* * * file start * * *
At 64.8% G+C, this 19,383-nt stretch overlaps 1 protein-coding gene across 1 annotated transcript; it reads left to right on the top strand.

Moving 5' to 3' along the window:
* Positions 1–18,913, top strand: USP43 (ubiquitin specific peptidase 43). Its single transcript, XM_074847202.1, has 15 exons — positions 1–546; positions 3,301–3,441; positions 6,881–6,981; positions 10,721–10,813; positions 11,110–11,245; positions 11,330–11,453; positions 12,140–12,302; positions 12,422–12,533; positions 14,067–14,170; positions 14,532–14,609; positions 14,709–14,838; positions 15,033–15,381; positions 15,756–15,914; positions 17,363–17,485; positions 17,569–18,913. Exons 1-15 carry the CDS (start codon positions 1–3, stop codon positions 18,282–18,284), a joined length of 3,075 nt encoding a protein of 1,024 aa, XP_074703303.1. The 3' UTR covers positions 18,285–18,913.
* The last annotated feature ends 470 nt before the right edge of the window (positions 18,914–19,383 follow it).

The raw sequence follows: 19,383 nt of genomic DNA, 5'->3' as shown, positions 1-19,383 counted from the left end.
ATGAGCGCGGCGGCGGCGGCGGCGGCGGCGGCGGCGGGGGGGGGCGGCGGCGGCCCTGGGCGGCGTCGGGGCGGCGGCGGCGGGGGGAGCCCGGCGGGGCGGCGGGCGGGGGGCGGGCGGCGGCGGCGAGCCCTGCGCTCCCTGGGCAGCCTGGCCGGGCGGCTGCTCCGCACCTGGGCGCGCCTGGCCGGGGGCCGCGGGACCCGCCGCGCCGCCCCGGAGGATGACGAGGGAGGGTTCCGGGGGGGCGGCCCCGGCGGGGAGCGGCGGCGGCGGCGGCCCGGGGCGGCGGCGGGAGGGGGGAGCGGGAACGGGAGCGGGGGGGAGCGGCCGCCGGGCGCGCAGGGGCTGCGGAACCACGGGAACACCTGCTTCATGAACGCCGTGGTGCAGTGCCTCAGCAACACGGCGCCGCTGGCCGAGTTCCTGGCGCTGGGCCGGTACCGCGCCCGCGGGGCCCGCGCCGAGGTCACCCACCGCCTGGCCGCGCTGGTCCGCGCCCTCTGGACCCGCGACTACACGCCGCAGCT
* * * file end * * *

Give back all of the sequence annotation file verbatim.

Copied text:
At 64.8% G+C, this 19,383-nt stretch overlaps 1 protein-coding gene across 1 annotated transcript; it reads left to right on the top strand.

Moving 5' to 3' along the window:
* Positions 1–18,913, top strand: USP43 (ubiquitin specific peptidase 43). Its single transcript, XM_074847202.1, has 15 exons — positions 1–546; positions 3,301–3,441; positions 6,881–6,981; positions 10,721–10,813; positions 11,110–11,245; positions 11,330–11,453; positions 12,140–12,302; positions 12,422–12,533; positions 14,067–14,170; positions 14,532–14,609; positions 14,709–14,838; positions 15,033–15,381; positions 15,756–15,914; positions 17,363–17,485; positions 17,569–18,913. Exons 1-15 carry the CDS (start codon positions 1–3, stop codon positions 18,282–18,284), a joined length of 3,075 nt encoding a protein of 1,024 aa, XP_074703303.1. The 3' UTR covers positions 18,285–18,913.
* The last annotated feature ends 470 nt before the right edge of the window (positions 18,914–19,383 follow it).

The raw sequence follows: 19,383 nt of genomic DNA, 5'->3' as shown, positions 1-19,383 counted from the left end.
ATGAGCGCGGCGGCGGCGGCGGCGGCGGCGGCGGCGGGGGGGGGCGGCGGCGGCCCTGGGCGGCGTCGGGGCGGCGGCGGCGGGGGGAGCCCGGCGGGGCGGCGGGCGGGGGGCGGGCGGCGGCGGCGAGCCCTGCGCTCCCTGGGCAGCCTGGCCGGGCGGCTGCTCCGCACCTGGGCGCGCCTGGCCGGGGGCCGCGGGACCCGCCGCGCCGCCCCGGAGGATGACGAGGGAGGGTTCCGGGGGGGCGGCCCCGGCGGGGAGCGGCGGCGGCGGCGGCCCGGGGCGGCGGCGGGAGGGGGGAGCGGGAACGGGAGCGGGGGGGAGCGGCCGCCGGGCGCGCAGGGGCTGCGGAACCACGGGAACACCTGCTTCATGAACGCCGTGGTGCAGTGCCTCAGCAACACGGCGCCGCTGGCCGAGTTCCTGGCGCTGGGCCGGTACCGCGCCCGCGGGGCCCGCGCCGAGGTCACCCACCGCCTGGCCGCGCTGGTCCGCGCCCTCTGGACCCGCGACTACACGCCGCAGCT